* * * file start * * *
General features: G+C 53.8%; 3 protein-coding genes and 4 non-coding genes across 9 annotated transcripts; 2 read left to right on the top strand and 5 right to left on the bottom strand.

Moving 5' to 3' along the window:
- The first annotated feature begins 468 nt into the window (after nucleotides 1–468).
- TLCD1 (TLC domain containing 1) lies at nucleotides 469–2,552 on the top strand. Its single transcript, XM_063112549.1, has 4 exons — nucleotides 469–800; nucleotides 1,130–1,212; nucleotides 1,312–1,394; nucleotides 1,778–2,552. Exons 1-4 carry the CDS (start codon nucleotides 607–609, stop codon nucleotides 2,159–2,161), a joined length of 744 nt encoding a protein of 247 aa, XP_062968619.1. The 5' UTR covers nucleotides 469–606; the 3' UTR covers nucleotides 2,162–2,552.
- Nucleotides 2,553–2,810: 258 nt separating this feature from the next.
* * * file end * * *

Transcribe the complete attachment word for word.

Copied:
General features: G+C 53.8%; 3 protein-coding genes and 4 non-coding genes across 9 annotated transcripts; 2 read left to right on the top strand and 5 right to left on the bottom strand.

Moving 5' to 3' along the window:
- The first annotated feature begins 468 nt into the window (after nucleotides 1–468).
- TLCD1 (TLC domain containing 1) lies at nucleotides 469–2,552 on the top strand. Its single transcript, XM_063112549.1, has 4 exons — nucleotides 469–800; nucleotides 1,130–1,212; nucleotides 1,312–1,394; nucleotides 1,778–2,552. Exons 1-4 carry the CDS (start codon nucleotides 607–609, stop codon nucleotides 2,159–2,161), a joined length of 744 nt encoding a protein of 247 aa, XP_062968619.1. The 5' UTR covers nucleotides 469–606; the 3' UTR covers nucleotides 2,162–2,552.
- Nucleotides 2,553–2,810: 258 nt separating this feature from the next.